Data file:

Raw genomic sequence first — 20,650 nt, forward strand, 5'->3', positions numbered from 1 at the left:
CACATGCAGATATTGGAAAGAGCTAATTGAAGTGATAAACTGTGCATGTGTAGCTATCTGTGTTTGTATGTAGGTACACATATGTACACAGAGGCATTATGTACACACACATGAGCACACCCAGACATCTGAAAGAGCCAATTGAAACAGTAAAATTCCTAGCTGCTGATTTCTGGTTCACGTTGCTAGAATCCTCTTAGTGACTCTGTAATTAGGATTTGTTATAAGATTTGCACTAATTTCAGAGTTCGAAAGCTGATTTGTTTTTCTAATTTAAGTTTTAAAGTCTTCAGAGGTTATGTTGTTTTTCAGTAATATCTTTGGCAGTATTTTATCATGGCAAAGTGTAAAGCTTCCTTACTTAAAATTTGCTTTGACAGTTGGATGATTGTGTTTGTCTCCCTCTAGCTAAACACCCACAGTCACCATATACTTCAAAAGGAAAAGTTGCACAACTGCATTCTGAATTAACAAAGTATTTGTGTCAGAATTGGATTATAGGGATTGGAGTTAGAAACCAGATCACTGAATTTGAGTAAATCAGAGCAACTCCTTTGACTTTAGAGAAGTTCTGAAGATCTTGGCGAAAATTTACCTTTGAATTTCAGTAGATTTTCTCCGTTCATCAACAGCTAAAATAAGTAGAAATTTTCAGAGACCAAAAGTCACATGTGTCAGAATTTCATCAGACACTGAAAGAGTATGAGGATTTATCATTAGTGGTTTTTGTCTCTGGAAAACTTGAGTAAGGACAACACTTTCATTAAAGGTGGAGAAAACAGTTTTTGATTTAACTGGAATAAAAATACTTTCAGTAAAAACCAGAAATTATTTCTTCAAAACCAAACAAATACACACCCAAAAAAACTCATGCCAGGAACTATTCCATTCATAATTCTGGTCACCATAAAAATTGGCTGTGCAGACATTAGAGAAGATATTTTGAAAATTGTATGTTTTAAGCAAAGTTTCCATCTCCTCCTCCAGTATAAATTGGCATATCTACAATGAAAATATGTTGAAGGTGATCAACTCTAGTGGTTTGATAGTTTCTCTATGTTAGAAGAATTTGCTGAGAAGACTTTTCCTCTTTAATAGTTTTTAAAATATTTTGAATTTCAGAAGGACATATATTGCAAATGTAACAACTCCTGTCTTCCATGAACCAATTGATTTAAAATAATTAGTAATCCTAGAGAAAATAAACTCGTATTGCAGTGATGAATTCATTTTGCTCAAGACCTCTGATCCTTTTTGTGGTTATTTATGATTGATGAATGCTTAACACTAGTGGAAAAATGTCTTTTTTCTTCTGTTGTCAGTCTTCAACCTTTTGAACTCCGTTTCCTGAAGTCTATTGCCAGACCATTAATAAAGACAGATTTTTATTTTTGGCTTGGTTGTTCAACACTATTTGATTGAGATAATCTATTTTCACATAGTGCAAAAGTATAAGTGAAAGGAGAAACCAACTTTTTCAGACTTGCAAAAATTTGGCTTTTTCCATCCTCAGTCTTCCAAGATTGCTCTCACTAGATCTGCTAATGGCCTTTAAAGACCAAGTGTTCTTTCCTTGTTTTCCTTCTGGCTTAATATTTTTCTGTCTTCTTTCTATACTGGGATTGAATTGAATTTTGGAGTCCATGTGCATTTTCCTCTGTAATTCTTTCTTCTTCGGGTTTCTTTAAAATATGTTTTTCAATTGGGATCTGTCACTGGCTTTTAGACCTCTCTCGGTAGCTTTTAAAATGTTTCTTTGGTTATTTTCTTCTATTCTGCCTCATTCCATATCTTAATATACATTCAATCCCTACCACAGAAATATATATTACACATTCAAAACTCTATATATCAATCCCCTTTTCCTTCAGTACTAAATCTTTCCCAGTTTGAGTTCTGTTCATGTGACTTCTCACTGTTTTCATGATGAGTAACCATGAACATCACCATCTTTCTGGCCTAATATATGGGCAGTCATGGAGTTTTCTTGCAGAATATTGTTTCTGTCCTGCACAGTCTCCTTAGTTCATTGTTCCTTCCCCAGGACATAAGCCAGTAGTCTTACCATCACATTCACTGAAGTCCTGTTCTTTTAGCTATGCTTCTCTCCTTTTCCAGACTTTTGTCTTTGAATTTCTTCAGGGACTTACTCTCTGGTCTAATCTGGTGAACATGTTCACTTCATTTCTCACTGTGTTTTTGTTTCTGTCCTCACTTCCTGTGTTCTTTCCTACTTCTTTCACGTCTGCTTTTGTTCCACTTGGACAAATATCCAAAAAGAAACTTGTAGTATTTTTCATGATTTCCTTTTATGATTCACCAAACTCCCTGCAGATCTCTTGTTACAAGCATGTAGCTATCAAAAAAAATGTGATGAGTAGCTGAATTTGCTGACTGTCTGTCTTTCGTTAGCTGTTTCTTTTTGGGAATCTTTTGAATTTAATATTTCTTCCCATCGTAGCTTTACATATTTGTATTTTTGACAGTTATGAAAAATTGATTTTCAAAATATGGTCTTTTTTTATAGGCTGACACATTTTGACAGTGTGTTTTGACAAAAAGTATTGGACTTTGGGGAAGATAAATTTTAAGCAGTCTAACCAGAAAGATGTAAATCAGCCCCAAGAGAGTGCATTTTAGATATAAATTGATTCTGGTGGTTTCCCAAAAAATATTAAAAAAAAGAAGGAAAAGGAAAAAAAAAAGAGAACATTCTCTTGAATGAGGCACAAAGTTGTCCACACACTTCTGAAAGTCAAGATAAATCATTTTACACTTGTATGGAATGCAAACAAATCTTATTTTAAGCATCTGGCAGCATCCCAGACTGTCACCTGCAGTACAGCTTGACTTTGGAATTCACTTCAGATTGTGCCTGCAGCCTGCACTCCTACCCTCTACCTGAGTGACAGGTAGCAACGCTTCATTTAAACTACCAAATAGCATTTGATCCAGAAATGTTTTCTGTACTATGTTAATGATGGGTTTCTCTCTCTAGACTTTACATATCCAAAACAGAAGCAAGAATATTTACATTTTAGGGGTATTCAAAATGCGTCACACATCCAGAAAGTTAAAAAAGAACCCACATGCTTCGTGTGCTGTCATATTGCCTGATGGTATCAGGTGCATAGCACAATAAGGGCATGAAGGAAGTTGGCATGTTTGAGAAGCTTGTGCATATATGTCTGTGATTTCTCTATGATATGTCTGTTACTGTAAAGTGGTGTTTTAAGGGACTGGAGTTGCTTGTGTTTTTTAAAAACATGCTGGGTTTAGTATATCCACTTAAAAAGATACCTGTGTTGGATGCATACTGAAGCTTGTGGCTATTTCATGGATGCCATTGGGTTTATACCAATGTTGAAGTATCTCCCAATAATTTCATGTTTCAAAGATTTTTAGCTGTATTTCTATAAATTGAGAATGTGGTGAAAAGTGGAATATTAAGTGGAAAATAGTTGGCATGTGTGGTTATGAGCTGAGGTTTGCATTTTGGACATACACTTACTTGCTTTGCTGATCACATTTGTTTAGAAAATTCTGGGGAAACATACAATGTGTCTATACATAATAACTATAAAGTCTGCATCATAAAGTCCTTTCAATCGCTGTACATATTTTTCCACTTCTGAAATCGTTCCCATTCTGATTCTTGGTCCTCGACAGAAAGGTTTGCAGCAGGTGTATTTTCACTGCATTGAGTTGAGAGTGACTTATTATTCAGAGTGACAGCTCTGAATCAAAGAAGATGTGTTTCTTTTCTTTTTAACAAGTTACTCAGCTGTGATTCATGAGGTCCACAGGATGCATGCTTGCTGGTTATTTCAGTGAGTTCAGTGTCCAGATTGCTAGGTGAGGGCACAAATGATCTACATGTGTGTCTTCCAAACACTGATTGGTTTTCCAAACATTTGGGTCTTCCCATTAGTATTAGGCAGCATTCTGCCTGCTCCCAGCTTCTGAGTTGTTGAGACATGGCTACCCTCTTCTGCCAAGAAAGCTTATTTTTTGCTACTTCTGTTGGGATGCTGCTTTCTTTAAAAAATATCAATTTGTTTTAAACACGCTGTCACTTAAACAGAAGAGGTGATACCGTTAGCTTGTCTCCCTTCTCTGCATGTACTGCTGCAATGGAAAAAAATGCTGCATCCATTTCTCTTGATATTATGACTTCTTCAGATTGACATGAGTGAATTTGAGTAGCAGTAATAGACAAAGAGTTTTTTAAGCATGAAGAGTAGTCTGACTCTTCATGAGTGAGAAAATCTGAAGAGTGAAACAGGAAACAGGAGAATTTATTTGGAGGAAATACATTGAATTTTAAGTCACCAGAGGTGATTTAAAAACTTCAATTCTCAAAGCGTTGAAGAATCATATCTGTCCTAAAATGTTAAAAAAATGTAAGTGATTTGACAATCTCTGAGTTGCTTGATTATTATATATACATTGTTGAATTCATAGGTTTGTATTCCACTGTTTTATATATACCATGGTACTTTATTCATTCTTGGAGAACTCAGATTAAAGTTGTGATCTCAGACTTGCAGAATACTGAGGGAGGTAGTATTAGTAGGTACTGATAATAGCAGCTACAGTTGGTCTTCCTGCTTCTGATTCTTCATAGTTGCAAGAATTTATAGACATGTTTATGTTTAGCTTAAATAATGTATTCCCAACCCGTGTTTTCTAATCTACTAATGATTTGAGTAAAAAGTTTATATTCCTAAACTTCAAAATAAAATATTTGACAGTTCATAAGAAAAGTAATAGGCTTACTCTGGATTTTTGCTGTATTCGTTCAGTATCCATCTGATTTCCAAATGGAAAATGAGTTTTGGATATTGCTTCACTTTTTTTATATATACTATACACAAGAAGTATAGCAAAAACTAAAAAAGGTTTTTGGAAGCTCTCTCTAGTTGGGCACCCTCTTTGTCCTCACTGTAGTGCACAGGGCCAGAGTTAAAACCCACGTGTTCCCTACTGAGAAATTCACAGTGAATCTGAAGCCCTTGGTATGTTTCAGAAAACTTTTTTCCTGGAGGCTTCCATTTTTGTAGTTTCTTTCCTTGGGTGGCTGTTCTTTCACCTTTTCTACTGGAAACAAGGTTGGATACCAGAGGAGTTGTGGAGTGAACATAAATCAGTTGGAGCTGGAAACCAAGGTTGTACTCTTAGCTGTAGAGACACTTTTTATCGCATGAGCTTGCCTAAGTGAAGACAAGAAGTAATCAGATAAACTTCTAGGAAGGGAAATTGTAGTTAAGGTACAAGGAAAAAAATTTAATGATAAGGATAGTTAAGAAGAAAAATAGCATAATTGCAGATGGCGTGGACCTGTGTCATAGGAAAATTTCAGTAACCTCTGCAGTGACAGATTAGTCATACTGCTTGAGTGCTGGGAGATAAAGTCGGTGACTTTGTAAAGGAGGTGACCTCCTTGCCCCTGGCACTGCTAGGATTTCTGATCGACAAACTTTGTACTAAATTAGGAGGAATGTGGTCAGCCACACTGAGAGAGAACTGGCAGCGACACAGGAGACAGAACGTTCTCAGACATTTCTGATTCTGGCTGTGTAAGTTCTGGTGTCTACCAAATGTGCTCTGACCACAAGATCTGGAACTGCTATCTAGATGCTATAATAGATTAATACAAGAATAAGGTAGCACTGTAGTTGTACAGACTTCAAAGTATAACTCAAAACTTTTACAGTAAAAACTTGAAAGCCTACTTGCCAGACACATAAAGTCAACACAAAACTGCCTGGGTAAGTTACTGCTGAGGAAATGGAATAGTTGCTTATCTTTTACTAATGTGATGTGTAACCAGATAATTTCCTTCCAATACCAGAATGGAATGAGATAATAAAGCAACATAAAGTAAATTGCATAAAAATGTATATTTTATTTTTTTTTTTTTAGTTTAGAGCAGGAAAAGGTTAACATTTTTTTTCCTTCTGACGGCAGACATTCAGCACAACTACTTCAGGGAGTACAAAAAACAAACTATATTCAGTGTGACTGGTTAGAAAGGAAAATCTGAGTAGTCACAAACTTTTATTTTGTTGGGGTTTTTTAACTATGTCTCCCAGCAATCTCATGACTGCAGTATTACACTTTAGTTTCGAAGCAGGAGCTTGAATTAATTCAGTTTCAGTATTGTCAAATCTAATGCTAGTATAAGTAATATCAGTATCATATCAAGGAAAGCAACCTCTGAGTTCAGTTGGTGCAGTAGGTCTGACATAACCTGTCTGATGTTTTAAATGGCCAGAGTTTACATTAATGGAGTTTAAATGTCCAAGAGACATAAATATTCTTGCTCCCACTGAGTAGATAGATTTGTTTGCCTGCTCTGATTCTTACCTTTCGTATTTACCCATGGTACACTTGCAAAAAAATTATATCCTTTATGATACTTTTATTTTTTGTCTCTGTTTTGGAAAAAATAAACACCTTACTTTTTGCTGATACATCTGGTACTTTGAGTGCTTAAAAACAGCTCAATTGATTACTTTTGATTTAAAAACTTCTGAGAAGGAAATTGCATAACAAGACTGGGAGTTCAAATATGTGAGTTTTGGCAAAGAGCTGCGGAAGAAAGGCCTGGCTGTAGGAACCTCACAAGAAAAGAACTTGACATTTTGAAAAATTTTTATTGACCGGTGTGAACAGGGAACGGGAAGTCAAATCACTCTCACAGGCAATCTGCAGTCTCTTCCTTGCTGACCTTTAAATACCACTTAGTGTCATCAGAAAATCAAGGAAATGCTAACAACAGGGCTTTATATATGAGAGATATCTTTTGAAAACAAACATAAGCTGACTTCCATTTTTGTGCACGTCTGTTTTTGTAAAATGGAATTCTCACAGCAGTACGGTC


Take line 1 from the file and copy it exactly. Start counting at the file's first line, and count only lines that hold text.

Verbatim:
Raw genomic sequence first — 20,650 nt, forward strand, 5'->3', positions numbered from 1 at the left: